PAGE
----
Organisations that advance their digital maturity and ensure the hygiene of the technologies enabling their work environment will be more successful. The competitive environment has driven many companies to expand their deployment of digital technology to innovate the customer experience, digitise new products and services, automate internal processes, improve information for decision-making, and enhance workplace flexibility. As virtual workplaces and digital channels take root, companies should take the necessary steps to secure the technological platforms that enable them to function and protect sensitive data and information flows. Increased vigilance is required to protect the sanctity of corporate networks, systems and information assets.
Organisations that have not advanced their digital maturity face the specter of customers transitioning to competitors able to satisfy their needs as the market transitions to a new equilibrium, and not returning once the crisis subsides. These companies should resist postponing automation initiatives as part of cost-cutting exercises as these investments can make a difference in terms of their competitiveness during the recovery period. Further, there may be an expedited focus on infrastructure, network expansion and 5G initiatives that could unleash a disruptive force similar to what occurred over 20 years ago when online payments and mobile capabilities and services sparked the exploitation of B2C e-commerce on the web. Will companies be ready? Organisations making cuts in areas in which they should be investing — including the teams that could help them reinvent their business — risk alienating the very people who could drive their future at a time when those people should be valued more than ever.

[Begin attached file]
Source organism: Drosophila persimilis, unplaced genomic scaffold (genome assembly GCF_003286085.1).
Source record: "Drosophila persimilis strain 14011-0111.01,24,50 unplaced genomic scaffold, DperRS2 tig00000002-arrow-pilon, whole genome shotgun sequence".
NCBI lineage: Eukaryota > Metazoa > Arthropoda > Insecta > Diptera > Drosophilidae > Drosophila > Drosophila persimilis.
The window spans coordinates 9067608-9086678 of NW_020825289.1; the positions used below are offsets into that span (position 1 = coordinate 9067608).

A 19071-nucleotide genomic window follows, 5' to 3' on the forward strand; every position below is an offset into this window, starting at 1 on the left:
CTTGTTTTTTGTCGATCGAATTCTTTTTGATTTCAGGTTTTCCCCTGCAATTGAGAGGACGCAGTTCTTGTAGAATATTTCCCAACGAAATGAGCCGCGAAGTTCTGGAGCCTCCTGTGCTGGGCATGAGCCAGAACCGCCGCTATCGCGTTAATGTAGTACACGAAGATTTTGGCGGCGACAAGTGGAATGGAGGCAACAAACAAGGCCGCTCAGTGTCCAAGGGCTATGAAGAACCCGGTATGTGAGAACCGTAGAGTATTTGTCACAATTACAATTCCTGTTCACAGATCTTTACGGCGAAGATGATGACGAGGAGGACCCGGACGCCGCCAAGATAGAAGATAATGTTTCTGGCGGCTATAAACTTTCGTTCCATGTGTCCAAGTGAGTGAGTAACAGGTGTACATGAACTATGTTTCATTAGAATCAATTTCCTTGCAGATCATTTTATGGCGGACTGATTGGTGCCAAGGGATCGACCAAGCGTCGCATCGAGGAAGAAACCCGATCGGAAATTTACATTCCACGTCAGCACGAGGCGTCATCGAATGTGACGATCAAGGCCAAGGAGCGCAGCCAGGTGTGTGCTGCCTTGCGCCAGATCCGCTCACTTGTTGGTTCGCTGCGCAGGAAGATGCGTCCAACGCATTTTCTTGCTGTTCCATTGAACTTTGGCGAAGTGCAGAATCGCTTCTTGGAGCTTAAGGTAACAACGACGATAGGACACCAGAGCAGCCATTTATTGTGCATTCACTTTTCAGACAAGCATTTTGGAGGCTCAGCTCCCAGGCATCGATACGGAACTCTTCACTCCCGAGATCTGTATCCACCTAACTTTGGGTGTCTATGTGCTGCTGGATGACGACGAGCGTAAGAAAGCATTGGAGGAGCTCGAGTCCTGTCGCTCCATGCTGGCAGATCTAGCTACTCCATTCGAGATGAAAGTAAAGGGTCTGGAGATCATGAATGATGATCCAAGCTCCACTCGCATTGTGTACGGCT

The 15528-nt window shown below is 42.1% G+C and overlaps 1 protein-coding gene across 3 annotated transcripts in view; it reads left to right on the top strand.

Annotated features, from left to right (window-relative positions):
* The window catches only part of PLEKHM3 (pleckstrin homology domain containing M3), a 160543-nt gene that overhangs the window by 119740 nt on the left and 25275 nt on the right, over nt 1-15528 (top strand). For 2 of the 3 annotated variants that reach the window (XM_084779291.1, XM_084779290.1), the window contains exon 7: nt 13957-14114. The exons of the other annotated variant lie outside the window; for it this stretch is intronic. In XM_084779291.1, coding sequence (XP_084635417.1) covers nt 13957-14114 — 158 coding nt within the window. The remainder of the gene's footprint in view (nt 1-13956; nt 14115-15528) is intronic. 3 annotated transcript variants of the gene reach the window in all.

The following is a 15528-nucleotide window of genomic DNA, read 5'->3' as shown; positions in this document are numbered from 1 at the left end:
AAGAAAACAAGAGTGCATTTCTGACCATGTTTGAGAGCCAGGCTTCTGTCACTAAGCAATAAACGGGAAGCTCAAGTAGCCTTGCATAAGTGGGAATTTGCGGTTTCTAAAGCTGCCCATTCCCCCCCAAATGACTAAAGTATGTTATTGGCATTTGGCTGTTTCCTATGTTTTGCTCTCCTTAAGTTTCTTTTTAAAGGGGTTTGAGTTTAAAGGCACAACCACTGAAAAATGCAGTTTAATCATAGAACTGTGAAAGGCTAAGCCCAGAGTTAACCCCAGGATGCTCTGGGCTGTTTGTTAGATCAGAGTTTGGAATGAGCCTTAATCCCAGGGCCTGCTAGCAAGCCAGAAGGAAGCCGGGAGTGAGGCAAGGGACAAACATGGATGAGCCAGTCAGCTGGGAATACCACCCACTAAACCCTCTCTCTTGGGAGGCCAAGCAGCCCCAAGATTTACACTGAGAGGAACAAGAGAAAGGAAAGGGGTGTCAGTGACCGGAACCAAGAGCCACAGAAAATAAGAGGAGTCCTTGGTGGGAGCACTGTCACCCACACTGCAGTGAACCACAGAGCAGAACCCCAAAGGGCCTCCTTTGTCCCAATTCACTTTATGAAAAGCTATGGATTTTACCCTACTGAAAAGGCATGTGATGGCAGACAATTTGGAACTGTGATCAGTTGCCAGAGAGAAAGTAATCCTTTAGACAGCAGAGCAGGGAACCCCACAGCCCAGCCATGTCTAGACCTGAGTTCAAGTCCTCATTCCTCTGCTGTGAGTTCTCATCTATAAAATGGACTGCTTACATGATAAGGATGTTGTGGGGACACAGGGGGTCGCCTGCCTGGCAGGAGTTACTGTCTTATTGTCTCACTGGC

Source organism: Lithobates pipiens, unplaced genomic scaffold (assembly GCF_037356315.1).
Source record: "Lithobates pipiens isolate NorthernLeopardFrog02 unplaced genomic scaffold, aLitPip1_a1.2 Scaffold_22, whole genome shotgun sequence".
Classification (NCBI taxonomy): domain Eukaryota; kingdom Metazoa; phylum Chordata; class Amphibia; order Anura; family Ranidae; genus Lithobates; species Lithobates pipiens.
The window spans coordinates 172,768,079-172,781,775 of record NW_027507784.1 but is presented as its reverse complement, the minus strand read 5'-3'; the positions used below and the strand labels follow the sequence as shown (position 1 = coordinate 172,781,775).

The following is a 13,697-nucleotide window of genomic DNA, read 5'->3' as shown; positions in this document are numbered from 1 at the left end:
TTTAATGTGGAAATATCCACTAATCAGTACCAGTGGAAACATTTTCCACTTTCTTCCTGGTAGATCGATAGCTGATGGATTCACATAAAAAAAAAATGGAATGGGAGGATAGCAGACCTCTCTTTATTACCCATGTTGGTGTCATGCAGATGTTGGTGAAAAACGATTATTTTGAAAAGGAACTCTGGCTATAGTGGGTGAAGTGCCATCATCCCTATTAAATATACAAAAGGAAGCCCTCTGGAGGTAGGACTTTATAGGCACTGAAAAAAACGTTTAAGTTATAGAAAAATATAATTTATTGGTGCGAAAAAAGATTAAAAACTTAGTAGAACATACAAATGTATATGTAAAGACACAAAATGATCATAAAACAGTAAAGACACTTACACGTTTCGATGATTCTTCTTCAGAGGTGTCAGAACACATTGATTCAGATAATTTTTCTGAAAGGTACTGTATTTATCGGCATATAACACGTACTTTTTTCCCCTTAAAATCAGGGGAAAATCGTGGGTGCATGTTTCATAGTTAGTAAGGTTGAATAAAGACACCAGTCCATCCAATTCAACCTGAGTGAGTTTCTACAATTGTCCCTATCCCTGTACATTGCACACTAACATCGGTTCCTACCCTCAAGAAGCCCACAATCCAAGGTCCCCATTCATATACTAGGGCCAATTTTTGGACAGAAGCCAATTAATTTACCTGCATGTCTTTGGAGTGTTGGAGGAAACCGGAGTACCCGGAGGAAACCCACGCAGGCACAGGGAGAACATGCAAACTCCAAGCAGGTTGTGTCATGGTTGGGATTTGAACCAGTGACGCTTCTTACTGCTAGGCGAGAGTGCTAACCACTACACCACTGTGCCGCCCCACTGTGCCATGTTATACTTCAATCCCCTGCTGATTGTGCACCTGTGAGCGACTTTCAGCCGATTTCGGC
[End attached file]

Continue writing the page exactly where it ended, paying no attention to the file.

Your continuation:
These five megatrends constitute a powerful paradigm shift for both the C-suite and boardroom. As society transitions from enforced isolation, the environment may be one in which markets must function with the pandemic threat looming large for a period of time. As markets ultimately evolve to a new equilibrium, the companies most likely to thrive in the years to come are those with resilient cultures that can address evolving workplace dynamics and adapt to customer needs, wants and preferences in an intelligent and innovative way.
Note: A more complete discussion of this topic, including examples, is available on the Protiviti website.
How Protiviti Can Help
As the COVID-19 pandemic continues to disrupt business activity across the globe, organisations are reconfiguring the workplace and adopting new business practises to align with social distancing, stay-in-place directives and other public health protocols. As they do so, they are confronting questions related to their resiliency in shifting to a distributed workplace, adopting appropriate security measures around the enabling technologies they choose to deploy, and implementing ongoing changes in business models and processes affecting how they interact with people in the aftermath of the crisis. Protiviti has the experience, know-how and expertise to help companies navigate these challenges. We can provide companies with access to industry, digital and innovation talent who can bring disruptive thinking to the table in helping them rethink their business, not just in the short term, but also in the medium to longer term. Companies can benefit from working with our professionals who share their values, have knowledge and understanding of the technologies they deploy, and are able to draw on a risk perspective. Our people are fully operational as our firm functions remotely during this crisis, so we’re with our clients all the way — now, in the next phase and once the eventual equilibrium is achieved in the market.
(Board Perspectives: Risk Oversight – Issue 127)